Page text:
Tuesday, October 14, 2014

The folly of hubris.

It is impossible to follow the advice, "Don't take it personally." It is twice as difficult to do so when ones ego is the size of a small planet. But a snowball will survive in hell first before a person with the ego of a small planet and a self-righteousness to rival it decides not to "take it personally." That latter person is the embodiment of the Kenyan "leader": supremely egotistical and equally supremely self-righteous. Watching one of this species holding forth at a baraza, a rally or before generally fawning member of the supine Fourth Estate and you can sense the self-confident arrogance of the self-righteous egotist.

It is becoming a pervasive phenomenon, spreading like the Prosopis juliflora spp did in the drylands of Baringo, Tana River and Garissa.It is a contagion like the Black Death. It is persistent too, like the Acquired Immuno-Deficiency Syndrome. And it lingers like a bad smell, like the aftermath of a skunk's attack. That sense of egotistic self-righteousness can be observed today not just in the elected classes, but in "top" businessmen, "popular" preachers, "artistes", certain senior members of the public service, "socialites" and "celebs", and a few of our "top rugby players". It is being emulated. In many instances it crosses the line to hubris pretty easily.

Excessive pride, excessive self-confidence. That is hubris. Where some of us would harbour slight doubts even when we are the masters of what we see, our "leaders" know no such humility. They have conquered their worlds. They have done so by hook and by crook. They have done so despite the spite and jealousy of their opponents. They have done so because all the known gods are on their side. They planted the seeds of success, they watered the sprouting saplings, and now they are reaping the fruits. Because only they could do it. It would behoove us lesser mortals to keep this in mind when we are in the presence of greatness. It behooves us to genuflect, to curtsy, to be as reverentially deferential as demanded by greatness come among us.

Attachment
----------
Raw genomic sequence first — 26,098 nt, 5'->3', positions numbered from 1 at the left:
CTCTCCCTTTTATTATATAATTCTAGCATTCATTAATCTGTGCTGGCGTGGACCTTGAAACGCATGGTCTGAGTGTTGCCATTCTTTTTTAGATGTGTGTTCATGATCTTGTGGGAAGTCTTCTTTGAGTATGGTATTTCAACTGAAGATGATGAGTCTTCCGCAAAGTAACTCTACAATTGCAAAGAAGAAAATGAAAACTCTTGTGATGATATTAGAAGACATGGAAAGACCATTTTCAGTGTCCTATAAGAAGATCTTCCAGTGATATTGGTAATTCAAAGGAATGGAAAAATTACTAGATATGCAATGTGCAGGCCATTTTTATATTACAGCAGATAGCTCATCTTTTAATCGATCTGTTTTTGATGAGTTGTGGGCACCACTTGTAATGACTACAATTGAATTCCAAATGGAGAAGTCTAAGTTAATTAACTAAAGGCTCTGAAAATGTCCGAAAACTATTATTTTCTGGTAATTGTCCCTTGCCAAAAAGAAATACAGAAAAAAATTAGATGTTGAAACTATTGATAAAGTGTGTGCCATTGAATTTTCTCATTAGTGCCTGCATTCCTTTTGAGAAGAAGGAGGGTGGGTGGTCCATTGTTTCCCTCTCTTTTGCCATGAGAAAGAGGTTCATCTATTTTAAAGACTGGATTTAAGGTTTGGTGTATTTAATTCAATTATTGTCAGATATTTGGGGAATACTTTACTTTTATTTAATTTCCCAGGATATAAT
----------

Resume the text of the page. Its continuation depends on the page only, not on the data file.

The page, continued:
That is the sense you get when you stumble on one of their secret redoubts, where the only hoi polloi allowed in are the servants, the pot-scrubbers, the watchers of men. In these habitats, these "leaders" reveal their true natures: crass; petty, small. It comes as quite a shock to realise that very few of their number have truly transcended great wealth and power. This elite few understands that power does what power does, it needs no spokesman. Power need not announce itself; it is seen, it is feel, it is experienced. It simply is. The vast majority of these "leaders" cannot but help prove that they have power and by trying to prove it they reveal that they do not. They end up as the dog being wagged by its tail. They end up as whispers in the dark, snatches of conversations past, vestiges of notoriety long forgotten. Their power play is piteous to witness. Their hubris blinds them to their folly.

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